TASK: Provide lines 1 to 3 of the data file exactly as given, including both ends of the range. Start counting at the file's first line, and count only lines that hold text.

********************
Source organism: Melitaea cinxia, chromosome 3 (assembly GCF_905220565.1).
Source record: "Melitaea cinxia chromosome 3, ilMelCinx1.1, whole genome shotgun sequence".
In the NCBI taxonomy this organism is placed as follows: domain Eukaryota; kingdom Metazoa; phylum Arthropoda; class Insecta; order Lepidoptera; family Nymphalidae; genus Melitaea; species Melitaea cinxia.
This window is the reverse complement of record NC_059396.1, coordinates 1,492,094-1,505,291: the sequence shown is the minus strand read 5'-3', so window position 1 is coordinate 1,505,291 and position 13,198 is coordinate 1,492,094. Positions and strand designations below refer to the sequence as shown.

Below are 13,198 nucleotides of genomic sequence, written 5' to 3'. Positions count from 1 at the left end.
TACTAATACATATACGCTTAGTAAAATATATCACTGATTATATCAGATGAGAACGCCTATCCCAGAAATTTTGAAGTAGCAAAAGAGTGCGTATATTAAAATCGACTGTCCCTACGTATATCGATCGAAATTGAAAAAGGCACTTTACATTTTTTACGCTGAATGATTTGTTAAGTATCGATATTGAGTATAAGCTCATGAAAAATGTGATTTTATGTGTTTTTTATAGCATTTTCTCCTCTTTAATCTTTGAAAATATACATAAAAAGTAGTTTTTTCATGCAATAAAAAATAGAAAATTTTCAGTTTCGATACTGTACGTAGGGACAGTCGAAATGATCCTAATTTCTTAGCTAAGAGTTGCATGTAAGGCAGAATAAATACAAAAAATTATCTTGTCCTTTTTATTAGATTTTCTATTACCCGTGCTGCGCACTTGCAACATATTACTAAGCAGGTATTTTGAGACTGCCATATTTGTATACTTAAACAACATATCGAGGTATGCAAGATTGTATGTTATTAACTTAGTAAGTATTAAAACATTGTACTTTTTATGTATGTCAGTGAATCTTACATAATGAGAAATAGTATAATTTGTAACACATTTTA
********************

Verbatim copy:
Source organism: Melitaea cinxia, chromosome 3 (assembly GCF_905220565.1).
Source record: "Melitaea cinxia chromosome 3, ilMelCinx1.1, whole genome shotgun sequence".
In the NCBI taxonomy this organism is placed as follows: domain Eukaryota; kingdom Metazoa; phylum Arthropoda; class Insecta; order Lepidoptera; family Nymphalidae; genus Melitaea; species Melitaea cinxia.